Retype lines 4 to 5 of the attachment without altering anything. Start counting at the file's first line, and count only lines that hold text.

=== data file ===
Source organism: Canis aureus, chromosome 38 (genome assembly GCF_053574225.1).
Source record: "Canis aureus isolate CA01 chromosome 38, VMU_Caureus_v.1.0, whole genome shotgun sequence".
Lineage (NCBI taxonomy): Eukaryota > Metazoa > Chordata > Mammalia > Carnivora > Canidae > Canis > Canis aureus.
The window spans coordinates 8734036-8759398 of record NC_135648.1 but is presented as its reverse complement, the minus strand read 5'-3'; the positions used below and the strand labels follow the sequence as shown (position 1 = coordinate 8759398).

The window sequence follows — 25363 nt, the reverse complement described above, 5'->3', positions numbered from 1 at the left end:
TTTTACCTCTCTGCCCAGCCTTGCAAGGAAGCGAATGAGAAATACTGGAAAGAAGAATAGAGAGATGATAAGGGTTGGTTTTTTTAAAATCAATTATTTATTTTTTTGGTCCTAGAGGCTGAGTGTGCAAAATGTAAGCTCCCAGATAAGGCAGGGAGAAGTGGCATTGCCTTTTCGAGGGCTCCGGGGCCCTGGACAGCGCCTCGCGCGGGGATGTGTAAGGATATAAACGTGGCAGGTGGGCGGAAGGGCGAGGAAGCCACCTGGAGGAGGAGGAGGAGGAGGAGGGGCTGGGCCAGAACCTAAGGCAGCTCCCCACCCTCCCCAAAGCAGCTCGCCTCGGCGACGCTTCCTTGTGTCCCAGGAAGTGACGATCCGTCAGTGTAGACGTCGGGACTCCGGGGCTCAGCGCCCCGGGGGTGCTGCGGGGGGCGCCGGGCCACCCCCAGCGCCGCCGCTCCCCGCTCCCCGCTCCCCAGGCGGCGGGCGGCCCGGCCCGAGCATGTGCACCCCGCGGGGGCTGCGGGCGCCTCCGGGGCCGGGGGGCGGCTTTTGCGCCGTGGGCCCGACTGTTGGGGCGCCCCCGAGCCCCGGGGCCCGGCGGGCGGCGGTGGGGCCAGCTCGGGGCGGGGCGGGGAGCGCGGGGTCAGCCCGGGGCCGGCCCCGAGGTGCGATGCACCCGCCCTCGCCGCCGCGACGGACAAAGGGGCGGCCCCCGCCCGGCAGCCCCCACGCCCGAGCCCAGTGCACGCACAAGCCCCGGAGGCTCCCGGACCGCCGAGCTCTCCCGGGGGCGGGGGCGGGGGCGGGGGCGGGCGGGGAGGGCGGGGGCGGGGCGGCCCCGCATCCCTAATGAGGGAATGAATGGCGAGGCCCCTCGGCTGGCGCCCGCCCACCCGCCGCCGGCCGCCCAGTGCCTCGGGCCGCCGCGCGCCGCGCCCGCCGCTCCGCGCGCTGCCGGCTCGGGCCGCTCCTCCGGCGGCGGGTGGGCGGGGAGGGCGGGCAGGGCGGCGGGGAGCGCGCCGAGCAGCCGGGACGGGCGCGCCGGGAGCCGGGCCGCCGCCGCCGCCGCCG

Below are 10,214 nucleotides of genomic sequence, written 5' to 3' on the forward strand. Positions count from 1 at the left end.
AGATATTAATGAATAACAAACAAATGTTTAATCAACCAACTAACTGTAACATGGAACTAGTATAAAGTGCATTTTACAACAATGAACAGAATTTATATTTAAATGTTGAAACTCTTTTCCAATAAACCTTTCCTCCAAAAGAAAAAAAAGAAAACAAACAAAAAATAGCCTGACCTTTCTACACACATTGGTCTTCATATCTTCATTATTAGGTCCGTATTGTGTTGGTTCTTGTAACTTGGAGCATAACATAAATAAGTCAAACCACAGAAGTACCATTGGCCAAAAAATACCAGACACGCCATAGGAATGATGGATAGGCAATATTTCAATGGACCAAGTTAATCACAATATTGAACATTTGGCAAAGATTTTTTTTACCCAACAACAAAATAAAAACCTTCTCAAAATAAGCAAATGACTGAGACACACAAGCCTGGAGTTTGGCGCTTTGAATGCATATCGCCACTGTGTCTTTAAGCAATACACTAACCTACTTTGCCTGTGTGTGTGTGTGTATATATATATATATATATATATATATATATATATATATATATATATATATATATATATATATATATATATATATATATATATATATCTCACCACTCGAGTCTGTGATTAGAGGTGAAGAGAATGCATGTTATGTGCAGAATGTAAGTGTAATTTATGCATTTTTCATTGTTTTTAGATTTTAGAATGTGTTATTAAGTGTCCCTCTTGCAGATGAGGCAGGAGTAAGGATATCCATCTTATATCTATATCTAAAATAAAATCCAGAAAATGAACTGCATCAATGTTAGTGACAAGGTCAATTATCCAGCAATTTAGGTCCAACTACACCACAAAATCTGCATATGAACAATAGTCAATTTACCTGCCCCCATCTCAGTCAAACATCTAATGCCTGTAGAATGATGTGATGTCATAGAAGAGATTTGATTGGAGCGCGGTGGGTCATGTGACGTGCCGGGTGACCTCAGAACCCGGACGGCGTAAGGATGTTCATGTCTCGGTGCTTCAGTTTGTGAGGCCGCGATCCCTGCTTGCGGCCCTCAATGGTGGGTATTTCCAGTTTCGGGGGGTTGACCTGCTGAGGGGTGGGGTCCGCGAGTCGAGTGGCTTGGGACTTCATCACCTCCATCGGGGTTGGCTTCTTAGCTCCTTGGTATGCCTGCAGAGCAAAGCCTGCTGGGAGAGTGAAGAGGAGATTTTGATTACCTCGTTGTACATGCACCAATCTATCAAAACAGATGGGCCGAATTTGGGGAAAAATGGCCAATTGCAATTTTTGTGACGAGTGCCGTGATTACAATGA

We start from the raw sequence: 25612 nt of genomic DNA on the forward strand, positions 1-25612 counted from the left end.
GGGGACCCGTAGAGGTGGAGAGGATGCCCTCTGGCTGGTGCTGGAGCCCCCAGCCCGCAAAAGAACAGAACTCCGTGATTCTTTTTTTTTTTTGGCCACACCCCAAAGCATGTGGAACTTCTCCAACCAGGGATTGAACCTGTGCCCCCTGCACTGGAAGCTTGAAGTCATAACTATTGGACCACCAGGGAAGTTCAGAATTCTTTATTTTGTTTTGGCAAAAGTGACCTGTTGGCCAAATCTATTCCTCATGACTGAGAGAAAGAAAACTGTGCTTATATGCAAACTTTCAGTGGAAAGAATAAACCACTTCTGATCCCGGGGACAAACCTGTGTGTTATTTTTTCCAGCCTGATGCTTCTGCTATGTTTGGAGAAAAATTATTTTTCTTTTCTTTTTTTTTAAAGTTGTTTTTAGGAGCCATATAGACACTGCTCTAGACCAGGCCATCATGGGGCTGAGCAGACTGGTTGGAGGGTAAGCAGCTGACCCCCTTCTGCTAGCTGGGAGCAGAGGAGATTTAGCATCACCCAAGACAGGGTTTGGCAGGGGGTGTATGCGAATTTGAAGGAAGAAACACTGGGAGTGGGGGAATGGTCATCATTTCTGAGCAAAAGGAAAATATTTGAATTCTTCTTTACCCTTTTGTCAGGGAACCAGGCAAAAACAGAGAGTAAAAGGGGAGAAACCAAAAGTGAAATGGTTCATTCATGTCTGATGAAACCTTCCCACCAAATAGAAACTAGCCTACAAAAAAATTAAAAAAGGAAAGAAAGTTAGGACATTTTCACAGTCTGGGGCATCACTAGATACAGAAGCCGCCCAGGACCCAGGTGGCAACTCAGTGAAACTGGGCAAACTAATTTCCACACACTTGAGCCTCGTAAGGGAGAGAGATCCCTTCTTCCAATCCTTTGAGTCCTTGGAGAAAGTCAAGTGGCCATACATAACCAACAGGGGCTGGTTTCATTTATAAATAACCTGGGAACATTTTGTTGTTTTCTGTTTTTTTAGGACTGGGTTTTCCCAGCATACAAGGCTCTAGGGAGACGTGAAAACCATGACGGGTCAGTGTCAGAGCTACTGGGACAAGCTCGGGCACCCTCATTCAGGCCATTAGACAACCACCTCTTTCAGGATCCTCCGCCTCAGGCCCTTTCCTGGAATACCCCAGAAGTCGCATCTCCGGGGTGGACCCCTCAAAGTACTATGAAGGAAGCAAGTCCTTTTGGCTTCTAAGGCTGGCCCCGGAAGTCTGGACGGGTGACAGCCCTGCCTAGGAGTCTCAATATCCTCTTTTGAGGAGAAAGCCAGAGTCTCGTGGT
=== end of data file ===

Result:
The window spans coordinates 8734036-8759398 of record NC_135648.1 but is presented as its reverse complement, the minus strand read 5'-3'; the positions used below and the strand labels follow the sequence as shown (position 1 = coordinate 8759398).

The window sequence follows — 25363 nt, the reverse complement described above, 5'->3', positions numbered from 1 at the left end: